David Kaiser, Professor of Physics and History of Science at MIT, will give a talk on April 4, 2019 at 4:30 pm in 112 Gregory Hall. His talk will be titled "Einstein's Legacy: Studying Gravity in War and Peace."
David Kaiser is Germeshausen Professor of the History of Science in MIT's Program in Science, Technology, and Society, and also Professor of Physics in MIT's Department of Physics. He completed an A.B. in physics at Dartmouth College and Ph.D.s in physics and the history of science at Harvard University. Kaiser's historical research focuses on the development of physics in the United States during the Cold War, looking at how the discipline has evolved at the intersection of politics, culture, and the changing shape of higher education. His physics research focuses on early-universe cosmology, working at the interface of particle physics and gravitation. He has also helped to design and conduct novel experiments to test the foundations of quantum theory.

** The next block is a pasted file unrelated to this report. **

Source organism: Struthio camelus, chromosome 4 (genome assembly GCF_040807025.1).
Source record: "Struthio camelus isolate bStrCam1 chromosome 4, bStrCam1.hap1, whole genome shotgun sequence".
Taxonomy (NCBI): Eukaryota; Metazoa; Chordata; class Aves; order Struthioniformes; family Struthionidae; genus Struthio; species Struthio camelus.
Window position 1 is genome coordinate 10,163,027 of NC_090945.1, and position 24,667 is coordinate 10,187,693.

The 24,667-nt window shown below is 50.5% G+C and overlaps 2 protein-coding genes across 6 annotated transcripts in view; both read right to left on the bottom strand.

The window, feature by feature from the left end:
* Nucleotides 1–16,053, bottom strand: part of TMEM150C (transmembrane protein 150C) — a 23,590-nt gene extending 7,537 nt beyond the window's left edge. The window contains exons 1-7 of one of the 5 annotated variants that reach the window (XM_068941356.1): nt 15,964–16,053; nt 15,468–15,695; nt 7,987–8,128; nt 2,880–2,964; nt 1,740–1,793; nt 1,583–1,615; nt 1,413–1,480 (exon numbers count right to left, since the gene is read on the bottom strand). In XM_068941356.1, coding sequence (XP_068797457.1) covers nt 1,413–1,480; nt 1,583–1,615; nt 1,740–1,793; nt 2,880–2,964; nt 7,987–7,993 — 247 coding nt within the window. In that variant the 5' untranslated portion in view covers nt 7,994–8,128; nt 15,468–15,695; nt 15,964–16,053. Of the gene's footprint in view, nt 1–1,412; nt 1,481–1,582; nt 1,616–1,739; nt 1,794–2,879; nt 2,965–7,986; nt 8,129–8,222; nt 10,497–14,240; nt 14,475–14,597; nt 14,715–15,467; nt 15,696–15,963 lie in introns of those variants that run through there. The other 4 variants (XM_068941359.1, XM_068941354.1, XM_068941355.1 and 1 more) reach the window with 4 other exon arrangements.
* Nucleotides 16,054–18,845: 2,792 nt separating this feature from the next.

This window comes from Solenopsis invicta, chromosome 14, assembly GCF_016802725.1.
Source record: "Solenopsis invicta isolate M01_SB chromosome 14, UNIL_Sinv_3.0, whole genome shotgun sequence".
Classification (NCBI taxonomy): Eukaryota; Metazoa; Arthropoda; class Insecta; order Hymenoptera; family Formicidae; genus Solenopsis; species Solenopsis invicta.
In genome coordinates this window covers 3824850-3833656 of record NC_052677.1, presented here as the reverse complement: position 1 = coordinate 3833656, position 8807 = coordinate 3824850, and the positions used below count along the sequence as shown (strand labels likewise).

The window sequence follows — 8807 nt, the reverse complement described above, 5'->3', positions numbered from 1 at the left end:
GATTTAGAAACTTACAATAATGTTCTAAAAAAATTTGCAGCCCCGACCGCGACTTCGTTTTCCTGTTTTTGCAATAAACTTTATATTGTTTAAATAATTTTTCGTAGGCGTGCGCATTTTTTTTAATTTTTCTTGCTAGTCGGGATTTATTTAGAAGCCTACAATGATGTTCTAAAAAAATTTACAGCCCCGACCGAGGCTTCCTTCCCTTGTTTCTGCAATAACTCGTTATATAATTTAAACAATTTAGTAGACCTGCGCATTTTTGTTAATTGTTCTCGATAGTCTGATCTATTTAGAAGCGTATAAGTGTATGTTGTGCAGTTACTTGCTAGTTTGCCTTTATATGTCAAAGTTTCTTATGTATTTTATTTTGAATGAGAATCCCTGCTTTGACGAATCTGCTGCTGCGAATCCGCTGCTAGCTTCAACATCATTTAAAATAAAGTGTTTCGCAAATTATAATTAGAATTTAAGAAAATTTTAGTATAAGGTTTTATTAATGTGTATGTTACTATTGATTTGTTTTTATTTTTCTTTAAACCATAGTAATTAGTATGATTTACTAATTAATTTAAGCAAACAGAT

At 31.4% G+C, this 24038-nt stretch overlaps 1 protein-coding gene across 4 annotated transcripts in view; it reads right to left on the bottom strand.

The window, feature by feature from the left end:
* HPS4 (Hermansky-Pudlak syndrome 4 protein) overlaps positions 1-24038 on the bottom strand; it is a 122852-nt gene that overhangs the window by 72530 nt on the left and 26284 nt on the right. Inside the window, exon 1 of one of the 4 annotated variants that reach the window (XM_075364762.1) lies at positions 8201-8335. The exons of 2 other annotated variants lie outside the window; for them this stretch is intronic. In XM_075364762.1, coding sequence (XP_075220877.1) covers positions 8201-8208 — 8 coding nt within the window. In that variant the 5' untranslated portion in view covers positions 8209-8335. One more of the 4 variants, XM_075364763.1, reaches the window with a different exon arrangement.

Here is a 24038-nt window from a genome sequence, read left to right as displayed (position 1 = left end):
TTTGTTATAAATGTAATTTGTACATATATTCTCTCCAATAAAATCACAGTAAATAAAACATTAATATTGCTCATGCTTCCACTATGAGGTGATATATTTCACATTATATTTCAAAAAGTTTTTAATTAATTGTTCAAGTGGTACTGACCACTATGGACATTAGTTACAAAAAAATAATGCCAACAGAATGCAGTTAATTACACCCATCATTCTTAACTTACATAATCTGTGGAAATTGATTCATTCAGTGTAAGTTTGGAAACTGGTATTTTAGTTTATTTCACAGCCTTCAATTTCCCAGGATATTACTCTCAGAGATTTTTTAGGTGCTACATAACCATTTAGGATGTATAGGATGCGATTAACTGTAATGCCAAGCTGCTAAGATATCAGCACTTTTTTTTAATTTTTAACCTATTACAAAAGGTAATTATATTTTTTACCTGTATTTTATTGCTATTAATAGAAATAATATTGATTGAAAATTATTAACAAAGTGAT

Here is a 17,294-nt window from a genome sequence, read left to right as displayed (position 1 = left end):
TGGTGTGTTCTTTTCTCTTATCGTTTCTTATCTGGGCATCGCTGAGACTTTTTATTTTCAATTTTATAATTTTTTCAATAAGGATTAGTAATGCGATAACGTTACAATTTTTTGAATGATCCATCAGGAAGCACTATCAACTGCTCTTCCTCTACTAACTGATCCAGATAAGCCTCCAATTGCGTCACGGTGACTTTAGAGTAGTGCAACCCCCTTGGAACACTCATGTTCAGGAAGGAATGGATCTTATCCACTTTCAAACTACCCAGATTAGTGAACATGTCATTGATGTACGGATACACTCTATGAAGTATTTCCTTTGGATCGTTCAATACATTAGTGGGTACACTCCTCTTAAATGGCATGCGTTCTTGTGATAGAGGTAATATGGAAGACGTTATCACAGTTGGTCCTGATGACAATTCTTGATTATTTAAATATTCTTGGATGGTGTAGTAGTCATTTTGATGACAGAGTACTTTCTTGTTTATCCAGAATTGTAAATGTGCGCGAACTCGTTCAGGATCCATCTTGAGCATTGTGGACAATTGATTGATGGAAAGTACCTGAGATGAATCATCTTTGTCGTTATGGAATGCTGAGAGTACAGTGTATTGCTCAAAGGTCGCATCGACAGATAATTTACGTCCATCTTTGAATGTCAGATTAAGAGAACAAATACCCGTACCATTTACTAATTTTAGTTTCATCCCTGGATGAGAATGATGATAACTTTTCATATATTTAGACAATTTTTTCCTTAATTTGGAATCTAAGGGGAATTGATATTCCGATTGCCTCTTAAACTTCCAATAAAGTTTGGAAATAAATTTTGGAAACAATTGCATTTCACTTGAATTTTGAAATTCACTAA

Of his research interest in the History of Science: " I have long been fascinated by the interplay between ideas and institutions. Becoming a physicist in 1860s Britain or 1910s Germany was not the same as in 1950s America. What effects did those differences in training regimes and research institutions have on the knowledge that was produced? More broadly, how does scientific knowledge -- that paragon of objectivity, seemingly impervious to political exigencies or cultural cues -- bear the marks of time and place?"